Happy New Year! At the start of the New Year, I always have families coming to me wanting to set up an estate plan. It’s something many people put off and I suppose they use the New Year to make a resolution to get it done. So, for this New Years instead of explaining the process and different legal aspects, I simply wanted to explain why I think estate planning is so important (which I hope you agree with if you’re reading this).
I don’t have a personal horror story of how things went wrong or anything along those lines. But I do have (for another few weeks until 2 more are added) 5 nieces and a nephew. I hope that their parents never need their estate plan. However, because their parents have planned for them, I know it’ll be a little bit less difficult if they do.
The only major loss I’ve experienced was my grandmother and I truly cannot tell you how hard that was for me and my family. When it happened, I helped plan the funereal, clean out her house, and do many of the things that just needed to get done. Things went by very quickly and in a haze. It was already a difficult time and I cannot imagine trying to deal with the court and additional legal matters during that time. Because my grandmother had thoroughly planned, we didn’t have to. She made it that much easier for us.
Unfortunately, death is a certainty of life, and in most situations, that’s a very hard truth. A good estate plan can take away a lot of legal complications that occur when a loved one passes. I encourage everyone to make it that much easier for those left behind by creating an estate plan. Much of an estate plan is for your loved ones.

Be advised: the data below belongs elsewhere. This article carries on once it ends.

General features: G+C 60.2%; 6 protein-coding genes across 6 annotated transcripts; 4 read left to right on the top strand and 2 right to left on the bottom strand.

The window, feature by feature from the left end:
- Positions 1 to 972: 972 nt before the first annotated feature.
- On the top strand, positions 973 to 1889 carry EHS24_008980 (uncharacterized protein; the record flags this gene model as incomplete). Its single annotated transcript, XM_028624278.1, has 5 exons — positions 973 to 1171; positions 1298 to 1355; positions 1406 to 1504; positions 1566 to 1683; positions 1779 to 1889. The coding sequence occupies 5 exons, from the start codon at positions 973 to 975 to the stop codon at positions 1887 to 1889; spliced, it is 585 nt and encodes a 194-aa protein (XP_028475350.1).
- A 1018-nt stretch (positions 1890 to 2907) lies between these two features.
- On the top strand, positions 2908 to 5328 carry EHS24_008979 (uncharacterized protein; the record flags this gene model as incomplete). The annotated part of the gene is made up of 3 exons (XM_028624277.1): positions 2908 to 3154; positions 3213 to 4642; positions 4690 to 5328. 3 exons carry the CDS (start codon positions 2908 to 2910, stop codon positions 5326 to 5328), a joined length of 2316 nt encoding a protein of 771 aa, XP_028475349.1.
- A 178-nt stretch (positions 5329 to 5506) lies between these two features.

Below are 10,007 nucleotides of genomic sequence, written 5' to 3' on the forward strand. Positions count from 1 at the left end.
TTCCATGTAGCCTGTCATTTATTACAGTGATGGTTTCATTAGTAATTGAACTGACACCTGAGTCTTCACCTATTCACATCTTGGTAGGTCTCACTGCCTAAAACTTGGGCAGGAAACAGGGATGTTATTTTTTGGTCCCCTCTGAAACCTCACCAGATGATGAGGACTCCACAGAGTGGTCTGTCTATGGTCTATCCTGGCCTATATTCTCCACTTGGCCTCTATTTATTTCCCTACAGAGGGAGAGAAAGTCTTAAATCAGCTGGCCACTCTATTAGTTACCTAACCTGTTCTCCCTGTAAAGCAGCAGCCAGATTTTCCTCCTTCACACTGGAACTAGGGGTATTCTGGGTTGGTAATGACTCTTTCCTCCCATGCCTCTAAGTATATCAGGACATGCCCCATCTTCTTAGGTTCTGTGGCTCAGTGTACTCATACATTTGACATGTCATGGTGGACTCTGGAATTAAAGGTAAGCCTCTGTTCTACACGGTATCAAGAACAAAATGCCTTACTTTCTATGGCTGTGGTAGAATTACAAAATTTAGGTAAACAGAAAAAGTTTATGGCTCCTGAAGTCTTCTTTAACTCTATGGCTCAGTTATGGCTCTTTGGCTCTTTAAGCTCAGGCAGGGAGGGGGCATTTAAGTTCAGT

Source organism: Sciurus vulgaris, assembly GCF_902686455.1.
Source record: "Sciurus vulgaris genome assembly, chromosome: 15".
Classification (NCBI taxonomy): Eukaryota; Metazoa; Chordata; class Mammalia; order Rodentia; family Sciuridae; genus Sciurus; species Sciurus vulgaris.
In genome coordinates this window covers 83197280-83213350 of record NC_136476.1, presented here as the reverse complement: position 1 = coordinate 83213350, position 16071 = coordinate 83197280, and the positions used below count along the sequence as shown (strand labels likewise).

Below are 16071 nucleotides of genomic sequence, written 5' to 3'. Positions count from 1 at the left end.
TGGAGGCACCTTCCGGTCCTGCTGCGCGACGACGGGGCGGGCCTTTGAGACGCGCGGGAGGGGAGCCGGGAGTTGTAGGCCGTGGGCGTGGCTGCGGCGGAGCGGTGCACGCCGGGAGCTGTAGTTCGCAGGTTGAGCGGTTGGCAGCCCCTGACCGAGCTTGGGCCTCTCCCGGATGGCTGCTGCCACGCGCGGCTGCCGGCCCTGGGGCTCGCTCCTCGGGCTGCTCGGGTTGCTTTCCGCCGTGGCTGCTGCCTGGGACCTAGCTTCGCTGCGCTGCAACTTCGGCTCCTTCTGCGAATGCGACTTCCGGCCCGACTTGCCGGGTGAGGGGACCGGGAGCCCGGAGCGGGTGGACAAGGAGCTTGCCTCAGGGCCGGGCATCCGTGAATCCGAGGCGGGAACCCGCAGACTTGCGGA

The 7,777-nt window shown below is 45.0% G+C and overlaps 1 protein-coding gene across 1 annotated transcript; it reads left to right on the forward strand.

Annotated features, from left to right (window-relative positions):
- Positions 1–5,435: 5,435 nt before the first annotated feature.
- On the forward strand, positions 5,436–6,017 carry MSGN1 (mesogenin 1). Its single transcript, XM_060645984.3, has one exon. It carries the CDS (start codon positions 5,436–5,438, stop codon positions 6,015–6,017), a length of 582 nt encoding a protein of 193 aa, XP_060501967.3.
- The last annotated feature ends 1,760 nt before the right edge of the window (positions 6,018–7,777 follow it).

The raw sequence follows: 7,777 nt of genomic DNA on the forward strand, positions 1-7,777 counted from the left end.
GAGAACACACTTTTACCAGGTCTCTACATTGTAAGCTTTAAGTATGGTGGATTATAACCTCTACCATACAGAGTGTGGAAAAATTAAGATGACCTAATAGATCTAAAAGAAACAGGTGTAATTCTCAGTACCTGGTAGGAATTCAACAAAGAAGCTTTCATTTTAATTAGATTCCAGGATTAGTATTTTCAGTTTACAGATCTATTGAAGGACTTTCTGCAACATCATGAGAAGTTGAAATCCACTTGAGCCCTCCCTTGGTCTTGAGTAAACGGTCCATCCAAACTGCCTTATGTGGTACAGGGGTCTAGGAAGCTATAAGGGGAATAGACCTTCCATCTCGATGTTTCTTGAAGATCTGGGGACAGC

But there’s a whole other aspect of estate planning that is both for you and your family. The probate court doesn’t just get involved at death, it also has authority over adults who can’t make decisions for themselves. When a person becomes incapacitated they no longer can make legal, financial, or perhaps even medical decisions. If they haven’t planned properly, whomever is taking care of them must go to the probate court to get permission to access accounts, sell houses, etc.
When a loved one is already incapacitated much of their loved ones energy is already spent on that person, having to go to court and sort out bank accounts, cars, homes, etc. is just another obligation requiring time and energy that could be spent in other ways.
Essentially, an estate plan makes a hard time easier. There are still legal issues that must be taken care of when a person passes or cannot make their own decisions, but at time that’s already difficult, a bit easier is very helpful.